Our work will have an affect on greening the Namibian coast and desert with plantations of trees, grasses and shrubs.

It is no longer the size of the farm land that counts! Its the productivity and integrated approach that ensures successful produce production.

Waste streams

The common denominator of all agricultural activities that will drive the Bio Economy is waste. How we source, manage and provide value add to waste streams is key in establishing new and exciting business units. It is important to note that waste generally is not recycled and end up as compost or landfill when managed. Other non managed waste streams end up in the ocean, rivers and on land. Clearly disposing of products that can be used for second life products should be stopped.

Gas as an example: is an un-utilised by product in Namibia. With natural animal and bio mass waste the use of Anaerobic digestion should be encouraged to be produce bio gas used for heating, cooling, industry or cooking.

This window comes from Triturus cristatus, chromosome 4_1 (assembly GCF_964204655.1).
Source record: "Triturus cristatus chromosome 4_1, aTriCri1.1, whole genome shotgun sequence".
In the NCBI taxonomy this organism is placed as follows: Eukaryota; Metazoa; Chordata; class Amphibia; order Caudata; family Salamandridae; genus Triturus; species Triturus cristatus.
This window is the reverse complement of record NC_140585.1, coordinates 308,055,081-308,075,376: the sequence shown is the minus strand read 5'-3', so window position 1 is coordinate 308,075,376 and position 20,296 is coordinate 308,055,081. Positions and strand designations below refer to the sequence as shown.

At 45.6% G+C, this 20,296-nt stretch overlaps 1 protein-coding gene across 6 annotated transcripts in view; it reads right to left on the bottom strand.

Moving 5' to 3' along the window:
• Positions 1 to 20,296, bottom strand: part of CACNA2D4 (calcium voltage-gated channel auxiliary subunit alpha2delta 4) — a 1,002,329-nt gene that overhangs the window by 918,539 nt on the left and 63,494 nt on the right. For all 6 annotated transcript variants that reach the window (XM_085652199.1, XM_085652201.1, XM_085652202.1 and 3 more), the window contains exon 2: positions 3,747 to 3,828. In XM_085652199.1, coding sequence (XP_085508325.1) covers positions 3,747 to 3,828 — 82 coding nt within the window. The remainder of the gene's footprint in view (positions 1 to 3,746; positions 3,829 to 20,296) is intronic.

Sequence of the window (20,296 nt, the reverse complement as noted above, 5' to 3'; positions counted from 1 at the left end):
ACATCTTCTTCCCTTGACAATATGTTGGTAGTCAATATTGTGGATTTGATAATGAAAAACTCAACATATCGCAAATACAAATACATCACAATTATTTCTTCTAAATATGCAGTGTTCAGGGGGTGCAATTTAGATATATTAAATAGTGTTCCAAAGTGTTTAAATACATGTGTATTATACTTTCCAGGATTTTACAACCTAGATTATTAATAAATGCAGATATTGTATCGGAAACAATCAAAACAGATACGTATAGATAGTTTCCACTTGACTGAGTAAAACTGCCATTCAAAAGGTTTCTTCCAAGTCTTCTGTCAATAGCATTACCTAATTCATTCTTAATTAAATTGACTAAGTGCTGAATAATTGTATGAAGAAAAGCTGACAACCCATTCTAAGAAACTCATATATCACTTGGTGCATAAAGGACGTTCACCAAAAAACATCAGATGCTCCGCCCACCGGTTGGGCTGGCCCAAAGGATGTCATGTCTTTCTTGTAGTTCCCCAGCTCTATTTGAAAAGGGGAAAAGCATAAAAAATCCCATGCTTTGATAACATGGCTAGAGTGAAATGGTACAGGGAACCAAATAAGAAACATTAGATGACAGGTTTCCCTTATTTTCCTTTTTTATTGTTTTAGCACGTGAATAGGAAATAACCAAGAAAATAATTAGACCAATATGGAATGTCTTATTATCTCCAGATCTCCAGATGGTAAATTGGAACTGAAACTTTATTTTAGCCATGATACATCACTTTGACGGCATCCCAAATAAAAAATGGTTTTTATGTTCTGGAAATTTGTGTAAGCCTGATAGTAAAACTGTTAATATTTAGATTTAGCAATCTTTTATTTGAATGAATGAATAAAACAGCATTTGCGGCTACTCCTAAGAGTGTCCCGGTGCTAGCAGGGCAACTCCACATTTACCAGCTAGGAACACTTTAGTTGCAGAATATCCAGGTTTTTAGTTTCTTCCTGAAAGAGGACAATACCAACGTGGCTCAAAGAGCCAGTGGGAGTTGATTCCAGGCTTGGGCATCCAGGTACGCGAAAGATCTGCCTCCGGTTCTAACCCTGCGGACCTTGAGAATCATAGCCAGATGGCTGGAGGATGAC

Fertiliser, Minerals, Compost, Food, Energy, Water, Fabrics, Packaging, Pharma, Bio Polymer ,Beauty products are all by products of waste streams that are viable in a Bio economy.

Waste streams are also applicable to water brine and reclaiming minerals, salts and compostable materials are part of a zero discharge future.

The new technology that needs to be phased in is Energy from Waste, whereby landfill sites can be “cleaned” for energy production. This together with recycling, value add and less waste generation from operations will eventually lead to a zero waste situation, and that is the doable game changer for now and future generations.

Agriculture is key to enabling these technologies in order to drive the circular bio economy model.

by Willem Baartman